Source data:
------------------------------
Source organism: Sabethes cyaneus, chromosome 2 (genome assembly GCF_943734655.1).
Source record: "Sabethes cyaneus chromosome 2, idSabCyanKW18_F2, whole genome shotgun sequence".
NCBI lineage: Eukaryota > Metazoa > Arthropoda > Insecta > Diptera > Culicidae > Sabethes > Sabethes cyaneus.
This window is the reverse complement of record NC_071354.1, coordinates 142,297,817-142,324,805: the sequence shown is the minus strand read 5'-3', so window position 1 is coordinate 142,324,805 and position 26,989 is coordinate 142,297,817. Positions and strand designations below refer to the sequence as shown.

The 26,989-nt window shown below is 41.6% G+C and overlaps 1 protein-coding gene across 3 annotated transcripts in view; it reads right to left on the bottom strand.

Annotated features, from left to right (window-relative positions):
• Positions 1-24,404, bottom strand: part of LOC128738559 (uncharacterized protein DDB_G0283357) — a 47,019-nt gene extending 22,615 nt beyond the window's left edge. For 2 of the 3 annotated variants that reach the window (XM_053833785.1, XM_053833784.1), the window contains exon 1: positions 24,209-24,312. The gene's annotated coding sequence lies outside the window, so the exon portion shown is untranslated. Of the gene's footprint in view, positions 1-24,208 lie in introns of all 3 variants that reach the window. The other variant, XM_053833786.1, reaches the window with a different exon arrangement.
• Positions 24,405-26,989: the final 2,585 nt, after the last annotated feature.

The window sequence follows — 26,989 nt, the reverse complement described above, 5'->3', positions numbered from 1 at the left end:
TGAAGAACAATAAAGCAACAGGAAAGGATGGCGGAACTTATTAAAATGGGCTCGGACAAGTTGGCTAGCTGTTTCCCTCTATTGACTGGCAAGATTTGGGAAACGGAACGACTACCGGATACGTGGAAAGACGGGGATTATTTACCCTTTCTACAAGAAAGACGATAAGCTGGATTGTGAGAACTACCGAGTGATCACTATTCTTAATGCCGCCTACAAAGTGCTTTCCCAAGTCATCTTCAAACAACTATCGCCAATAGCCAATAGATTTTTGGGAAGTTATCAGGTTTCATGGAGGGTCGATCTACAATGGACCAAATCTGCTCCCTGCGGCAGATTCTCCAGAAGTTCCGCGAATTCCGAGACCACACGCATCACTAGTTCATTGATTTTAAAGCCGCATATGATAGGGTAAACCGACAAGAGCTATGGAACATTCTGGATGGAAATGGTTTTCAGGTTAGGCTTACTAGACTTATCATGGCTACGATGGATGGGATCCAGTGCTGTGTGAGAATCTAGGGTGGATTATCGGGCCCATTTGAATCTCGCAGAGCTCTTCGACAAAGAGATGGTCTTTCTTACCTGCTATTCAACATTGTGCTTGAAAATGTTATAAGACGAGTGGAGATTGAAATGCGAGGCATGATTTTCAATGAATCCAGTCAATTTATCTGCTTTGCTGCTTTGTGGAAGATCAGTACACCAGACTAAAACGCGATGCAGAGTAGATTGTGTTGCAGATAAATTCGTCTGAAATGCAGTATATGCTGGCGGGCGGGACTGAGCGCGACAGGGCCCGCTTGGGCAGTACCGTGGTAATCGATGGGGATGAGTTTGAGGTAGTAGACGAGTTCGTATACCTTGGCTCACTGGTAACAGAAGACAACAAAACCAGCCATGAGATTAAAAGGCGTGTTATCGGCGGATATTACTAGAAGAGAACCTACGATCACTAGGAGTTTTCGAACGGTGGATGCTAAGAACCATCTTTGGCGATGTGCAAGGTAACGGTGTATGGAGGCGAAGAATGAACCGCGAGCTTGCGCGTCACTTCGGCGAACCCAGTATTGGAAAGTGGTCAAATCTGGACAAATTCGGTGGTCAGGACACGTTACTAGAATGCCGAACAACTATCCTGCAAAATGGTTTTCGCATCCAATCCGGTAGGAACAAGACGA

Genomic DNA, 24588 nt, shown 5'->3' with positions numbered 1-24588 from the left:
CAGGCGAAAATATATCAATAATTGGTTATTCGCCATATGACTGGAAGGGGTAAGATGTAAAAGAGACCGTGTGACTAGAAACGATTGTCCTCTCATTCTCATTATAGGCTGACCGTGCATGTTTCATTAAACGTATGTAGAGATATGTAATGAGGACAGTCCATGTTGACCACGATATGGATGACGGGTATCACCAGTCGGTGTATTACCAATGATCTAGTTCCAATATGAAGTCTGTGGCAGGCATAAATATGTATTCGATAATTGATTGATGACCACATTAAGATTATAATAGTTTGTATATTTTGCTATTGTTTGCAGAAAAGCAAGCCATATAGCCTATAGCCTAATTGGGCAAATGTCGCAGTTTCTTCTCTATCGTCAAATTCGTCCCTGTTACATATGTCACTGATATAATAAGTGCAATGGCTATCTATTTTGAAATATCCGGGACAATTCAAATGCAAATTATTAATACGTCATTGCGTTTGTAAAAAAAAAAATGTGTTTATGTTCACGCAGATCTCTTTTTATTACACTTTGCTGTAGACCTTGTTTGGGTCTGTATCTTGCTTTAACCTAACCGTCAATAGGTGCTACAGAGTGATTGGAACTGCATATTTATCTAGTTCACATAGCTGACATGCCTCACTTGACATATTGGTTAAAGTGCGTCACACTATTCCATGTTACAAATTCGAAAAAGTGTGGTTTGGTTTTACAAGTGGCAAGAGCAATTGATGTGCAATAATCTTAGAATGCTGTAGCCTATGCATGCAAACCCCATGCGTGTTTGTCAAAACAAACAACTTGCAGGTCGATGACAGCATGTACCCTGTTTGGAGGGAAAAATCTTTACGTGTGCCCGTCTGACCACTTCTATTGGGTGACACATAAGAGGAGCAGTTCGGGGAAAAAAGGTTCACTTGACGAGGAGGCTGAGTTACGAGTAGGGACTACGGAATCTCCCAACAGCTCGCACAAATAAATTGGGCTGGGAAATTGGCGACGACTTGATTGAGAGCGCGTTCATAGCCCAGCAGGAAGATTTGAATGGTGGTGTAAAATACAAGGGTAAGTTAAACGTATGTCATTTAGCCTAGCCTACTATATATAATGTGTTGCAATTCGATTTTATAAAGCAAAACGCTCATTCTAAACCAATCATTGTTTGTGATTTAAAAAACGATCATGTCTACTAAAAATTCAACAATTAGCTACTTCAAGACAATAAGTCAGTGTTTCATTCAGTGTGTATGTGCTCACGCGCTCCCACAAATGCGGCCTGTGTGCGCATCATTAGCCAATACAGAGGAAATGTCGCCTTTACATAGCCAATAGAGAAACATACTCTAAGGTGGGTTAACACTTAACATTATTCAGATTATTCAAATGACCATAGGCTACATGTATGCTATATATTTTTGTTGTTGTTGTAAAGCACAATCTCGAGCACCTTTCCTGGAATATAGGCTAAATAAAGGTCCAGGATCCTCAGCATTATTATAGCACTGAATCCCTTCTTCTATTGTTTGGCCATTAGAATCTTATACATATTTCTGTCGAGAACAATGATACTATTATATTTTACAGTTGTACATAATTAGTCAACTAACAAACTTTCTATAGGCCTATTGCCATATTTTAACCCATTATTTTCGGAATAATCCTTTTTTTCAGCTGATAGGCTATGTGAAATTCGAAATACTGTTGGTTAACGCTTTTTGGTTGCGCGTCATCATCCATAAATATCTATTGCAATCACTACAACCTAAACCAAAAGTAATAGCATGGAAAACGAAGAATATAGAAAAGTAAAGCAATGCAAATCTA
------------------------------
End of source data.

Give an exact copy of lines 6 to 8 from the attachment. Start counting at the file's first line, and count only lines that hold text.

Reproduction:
Annotated features, from left to right (window-relative positions):
• Positions 1-24,404, bottom strand: part of LOC128738559 (uncharacterized protein DDB_G0283357) — a 47,019-nt gene extending 22,615 nt beyond the window's left edge. For 2 of the 3 annotated variants that reach the window (XM_053833785.1, XM_053833784.1), the window contains exon 1: positions 24,209-24,312. The gene's annotated coding sequence lies outside the window, so the exon portion shown is untranslated. Of the gene's footprint in view, positions 1-24,208 lie in introns of all 3 variants that reach the window. The other variant, XM_053833786.1, reaches the window with a different exon arrangement.
• Positions 24,405-26,989: the final 2,585 nt, after the last annotated feature.